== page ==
Breathing Well Takes Training

Many have forgotten or never known what grounded, balanced and centered breathing feels like. Just like tasting a cherimoya is necessary to truly know the flavor, reading about balanced breathing will never impart the knowledge or the good feeling.  

Breath really is life. The way we breathe either improves or worsens every aspect of life. My recommendation for managing anxiety, blood pressure, phobias, addictions, asthma, anger and pain and cultivating calming and relaxation is my Deepest Calm TM Program at www.breathing.com/deepest-calm.htm. Please check out the program and remember that breath is your source of vitality...so, breathe well!

  See testimonial below

Hello!
I just wanted to give you some feedback.
I purchased the Deepest Calm program because I had struggled with anxiety for two years. I had talked with a psychologist about it, and although he was wonderful, he could not help me with this. I tried to just forget about it and keep my mind occupied, but this rarely worked (I was successful maybe two days every year when I was on vacation). I tried meditation and that didn't help with this either (sometimes it felt like it made it worse).
 
I was beginning to get pretty desperate, because this was greatly ruining my quality of life and I was so scared it would never go away. But I also had a feeling that I was looking for solutions in the wrong places, because my anxiety felt very physical (a CONSTANT 24/7 pressure in the chest area). After purchasing and receiving the optimal breathing package, I tried the strapping technique, and it was so incredible effective, I could hardly believe it. The pressure in my chest lessened dramatically right away. I chose a few other techniques I felt drawn to as well, and I picked a few that were helpful and easy to do. In the beginning I had to do the exercises for a few minutes (10-15) everyday to keep the anxiety feeling in my chest at bay, but after maybe two weeks or less I could get away with skipping more and more days and also doing less repetitions.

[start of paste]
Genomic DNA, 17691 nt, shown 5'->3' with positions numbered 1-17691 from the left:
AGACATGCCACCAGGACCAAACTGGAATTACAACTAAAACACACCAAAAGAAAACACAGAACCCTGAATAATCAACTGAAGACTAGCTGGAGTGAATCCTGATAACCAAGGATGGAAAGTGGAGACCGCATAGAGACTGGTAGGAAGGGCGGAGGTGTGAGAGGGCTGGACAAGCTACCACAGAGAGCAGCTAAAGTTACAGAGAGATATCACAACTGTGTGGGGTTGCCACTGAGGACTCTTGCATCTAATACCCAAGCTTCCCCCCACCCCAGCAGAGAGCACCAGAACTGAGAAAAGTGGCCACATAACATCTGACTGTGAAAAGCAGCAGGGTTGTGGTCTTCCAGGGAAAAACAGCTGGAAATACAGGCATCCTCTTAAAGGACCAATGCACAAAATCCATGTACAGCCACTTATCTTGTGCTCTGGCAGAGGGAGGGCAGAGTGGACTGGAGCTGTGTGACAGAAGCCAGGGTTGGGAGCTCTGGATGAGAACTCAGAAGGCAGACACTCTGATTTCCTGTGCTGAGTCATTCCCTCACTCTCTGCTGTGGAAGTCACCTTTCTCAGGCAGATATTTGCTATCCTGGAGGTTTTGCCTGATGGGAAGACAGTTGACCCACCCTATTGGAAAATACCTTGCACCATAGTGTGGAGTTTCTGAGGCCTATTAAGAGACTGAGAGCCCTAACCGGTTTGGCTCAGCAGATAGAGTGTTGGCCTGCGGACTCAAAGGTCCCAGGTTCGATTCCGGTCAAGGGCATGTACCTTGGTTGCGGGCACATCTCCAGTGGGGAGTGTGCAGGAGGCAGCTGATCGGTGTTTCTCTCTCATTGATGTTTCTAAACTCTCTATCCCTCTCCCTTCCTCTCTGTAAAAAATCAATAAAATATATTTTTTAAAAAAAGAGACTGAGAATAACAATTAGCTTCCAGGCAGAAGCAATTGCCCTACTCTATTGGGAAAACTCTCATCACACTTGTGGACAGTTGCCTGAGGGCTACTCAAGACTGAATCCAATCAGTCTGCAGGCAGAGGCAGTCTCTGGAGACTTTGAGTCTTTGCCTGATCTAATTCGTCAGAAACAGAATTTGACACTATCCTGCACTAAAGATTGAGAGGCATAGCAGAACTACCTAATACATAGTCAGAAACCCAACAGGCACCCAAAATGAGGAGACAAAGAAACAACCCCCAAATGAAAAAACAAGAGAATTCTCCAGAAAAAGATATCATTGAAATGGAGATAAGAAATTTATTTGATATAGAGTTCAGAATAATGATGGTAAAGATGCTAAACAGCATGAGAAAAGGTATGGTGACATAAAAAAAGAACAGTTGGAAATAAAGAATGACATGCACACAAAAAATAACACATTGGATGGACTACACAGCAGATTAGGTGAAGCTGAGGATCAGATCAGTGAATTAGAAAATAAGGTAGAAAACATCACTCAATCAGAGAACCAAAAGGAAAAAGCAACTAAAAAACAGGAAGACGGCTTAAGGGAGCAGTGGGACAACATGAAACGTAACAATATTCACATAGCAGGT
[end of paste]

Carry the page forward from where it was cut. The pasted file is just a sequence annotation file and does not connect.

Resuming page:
After a while I just stopped doing them, because I didn't have to anymore. I know I would still benefit greatly from doing breathing exercises regularly, but I have just gotten lazy since I don't have the anxiety problem anymore. Occasionally I'll feel some pressure in the chest (everyone gets anxious now and then and I know I have too much stress, both internal and external, in my life at the moment, so I don't consider this a relapse at all), but I know that if I just do a few of the techniques for maybe 5 minutes or less it will be fine. I'm so grateful!
 
I would recommend for people who are overwhelmed (like I was) to just start with the basic kit, and choose maybe just two or three exercises you feel drawn to and focus on them. You can always build on and mix it up later if you wish. If you have any questions, email Mike and ask, he's very helpful!
 
Maria (mid twenties at the time of writing)   Our recommended program
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The breathing improvement techniques, practices and products outlined in this publication are extremely gentle, and should, if carried out as described, be beneficial
to your overall physical and psychological health. If you have any serious medical or psychological problem, however, such as heart disease, high blood pressure,
cancer, mental illness, or recent abdominal or chest surgery, you should consult your health professional before undertaking these practices.